A parade of children complained to Wellesley school officials Tuesday about the meals they’re served at school, saying some of the food is expired and the portions are so small they’re left hungry.
Nevertheless, the School Committee’s food service subcommittee recommended that the district should enter contract negotiations with the private food service vendor, Chartwells, for another year.
Chartwells is on its first one-year contract with the district. The School Committee will take a final vote on the recommendation on April 10.
Seven students from Hardy Elementary School spoke before the board, describing instances when they were served expired milk and carrots. Sometimes, they said, they felt sick after eating.
“We deserve better lunches,’’ said fifth-grader Brooke Baker, 11. “If we’re not focused in school then we’re not going to learn anything new.’’
‘We deserve better lunches. If we’re not focused in school then we’re not going to learn.’Brooke Baker Hardy School fifth-grader
Holly Detroy, the town Health Department’s environmental health specialist, said her department had not received any complaints about children becoming sick at Hardy or any other schools in town.
In an e-mail sent Friday to Chartwells and school officials, Detroy said that during inspections of school food-service operations within the past two weeks, she had noted “significant progress.’’
Chartwells, she wrote, is doing an excellent job, and staff are well trained and demonstrate knowledge of safe food handling.
For last week’s school board meeting, the students brought a petition that they said was signed by nearly 75 Hardy students and teachers. They had redacted the names of the teachers, however.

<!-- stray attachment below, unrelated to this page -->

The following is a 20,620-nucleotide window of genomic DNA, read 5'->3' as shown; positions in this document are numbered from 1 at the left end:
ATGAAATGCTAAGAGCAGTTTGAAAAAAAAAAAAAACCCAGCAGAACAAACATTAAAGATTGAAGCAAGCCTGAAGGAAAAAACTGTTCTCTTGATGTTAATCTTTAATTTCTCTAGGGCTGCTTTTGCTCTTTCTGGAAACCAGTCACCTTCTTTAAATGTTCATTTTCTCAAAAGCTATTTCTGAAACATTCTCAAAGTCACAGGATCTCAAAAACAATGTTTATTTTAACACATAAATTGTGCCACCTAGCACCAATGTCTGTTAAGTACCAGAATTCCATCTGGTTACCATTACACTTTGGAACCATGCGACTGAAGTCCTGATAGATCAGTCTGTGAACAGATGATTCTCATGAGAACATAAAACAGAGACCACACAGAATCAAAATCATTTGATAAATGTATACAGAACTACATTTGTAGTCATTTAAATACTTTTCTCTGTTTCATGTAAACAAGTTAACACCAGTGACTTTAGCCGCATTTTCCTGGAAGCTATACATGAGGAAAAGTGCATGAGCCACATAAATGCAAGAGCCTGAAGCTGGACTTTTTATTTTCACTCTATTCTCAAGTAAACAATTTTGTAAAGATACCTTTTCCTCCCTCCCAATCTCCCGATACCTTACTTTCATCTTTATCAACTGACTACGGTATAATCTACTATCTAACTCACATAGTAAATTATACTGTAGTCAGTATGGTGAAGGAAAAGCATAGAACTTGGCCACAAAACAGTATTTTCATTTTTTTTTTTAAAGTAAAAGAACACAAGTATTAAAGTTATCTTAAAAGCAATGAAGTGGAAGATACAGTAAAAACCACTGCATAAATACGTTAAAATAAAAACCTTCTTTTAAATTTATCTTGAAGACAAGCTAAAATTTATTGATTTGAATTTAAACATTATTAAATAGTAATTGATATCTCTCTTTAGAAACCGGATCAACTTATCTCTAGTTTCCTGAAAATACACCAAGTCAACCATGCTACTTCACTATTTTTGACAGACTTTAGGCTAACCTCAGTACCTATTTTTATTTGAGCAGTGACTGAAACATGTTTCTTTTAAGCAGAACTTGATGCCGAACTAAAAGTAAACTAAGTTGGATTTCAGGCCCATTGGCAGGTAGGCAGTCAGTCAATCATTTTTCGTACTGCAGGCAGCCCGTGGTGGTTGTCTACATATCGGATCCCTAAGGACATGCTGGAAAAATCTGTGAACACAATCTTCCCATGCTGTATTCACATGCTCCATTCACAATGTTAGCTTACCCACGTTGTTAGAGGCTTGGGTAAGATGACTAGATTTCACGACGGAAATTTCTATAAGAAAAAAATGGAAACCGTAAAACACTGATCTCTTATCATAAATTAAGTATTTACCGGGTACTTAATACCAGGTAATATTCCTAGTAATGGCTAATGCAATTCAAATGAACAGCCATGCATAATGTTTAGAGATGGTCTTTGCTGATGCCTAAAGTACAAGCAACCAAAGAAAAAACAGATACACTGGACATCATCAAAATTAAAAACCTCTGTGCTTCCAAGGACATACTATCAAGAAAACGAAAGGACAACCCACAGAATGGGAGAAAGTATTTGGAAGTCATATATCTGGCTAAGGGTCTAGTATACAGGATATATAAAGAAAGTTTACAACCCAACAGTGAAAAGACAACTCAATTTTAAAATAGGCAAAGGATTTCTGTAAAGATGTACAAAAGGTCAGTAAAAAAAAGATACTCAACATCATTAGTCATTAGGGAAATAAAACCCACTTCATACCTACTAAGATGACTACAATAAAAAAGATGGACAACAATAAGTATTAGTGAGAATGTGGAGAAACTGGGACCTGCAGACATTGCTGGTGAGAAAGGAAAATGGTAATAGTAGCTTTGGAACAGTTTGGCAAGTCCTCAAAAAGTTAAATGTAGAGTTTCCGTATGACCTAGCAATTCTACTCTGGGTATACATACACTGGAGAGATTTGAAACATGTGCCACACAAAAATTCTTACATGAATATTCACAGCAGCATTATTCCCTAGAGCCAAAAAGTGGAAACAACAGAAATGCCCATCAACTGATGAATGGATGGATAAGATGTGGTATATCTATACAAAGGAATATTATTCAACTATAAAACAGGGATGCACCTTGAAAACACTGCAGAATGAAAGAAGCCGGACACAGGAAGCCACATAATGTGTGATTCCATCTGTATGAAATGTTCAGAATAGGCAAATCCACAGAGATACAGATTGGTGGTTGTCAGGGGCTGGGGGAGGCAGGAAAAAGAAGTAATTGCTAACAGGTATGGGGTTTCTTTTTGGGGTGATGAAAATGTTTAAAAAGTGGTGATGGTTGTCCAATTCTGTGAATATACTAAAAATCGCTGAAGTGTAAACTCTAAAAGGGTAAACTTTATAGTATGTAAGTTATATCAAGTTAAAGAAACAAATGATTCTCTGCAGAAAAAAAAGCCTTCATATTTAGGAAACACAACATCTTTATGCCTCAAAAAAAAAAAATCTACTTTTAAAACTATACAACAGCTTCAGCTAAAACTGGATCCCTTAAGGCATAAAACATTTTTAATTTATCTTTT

“These people think that Hardy should not have milk that is sometimes expired and lunch food that is squished together on a small tray,’’ said the petition, which was organized by fifth-grader Isabelle Kressy, 11. “In the cold lunch we sometimes get little grahams that have a cup of sunflower butter and half [sic] to put the sunflower butter into the grahams and eat it. It’s not enough to feed us for lunch.’’
Some of the children’s parents spoke, saying that their children complained often about the food, and would skip meals at school.
“My daughter has told me that the choices are not palatable and the food is soggy,’’ said Phylliss Hill. “A lot of them go without lunch.’’
Chartwells has been a sore spot for the town, already mired in a series of controversies involving the school business office that began last spring. The district privatized the food service program starting in the fall, laying off town workers and bringing in Chartwells.
Earlier this school year, the cafeterias at several schools were cited for health code violations, including food kept at unsafe temperatures, improper log-keeping by staff, and a lack of sneeze guards.
Detroy said Chartwells has made good progress in complying with health regulations.
School Committee members acknowledged that there have been instances when children were served expired milk.
The School Committee said the portion sizes that the children complained about are regulated by the federal government.
Keri DuBois-Gould, director of the Chartwells operation in Wellesley, said the concerns raised by the children were new to her.
“Our quality assurance department and our onsite team underwent a Department of Health inspection on March 12, 2012, and no critical violations were noted,’’ she said in a statement. “We were unaware of any new issues.’’
School Committee chairwoman Littlefield said she was upset by the students’ feedback.
“I have to admit I’m really worried. Here we are in late March and these are some basic food issues,’’ she said.
Littlefield said that she was still weighing the subcommittee’s recommendation to negotiate another contract with Chartwells.
Several former food service employees who lost their jobs when the district privatized have pushed to oust Chartwells and get their jobs back, delivering a petition with more than 500 signatures to the School Committee in December.
Asked whether a return to in-house food service was still an option on the table, School Committee members said they would see where they are on April 10.
The subcommittee’s recommendation to enter into contract negotiations with Chartwells for another year upset former food service workers.
“I find it unfair why you would even consider recommending them another year,’’ said Franny Campbell, who worked for the district for 17 years before losing her job. “Why, I don’t know. I would think you would want to end this.’’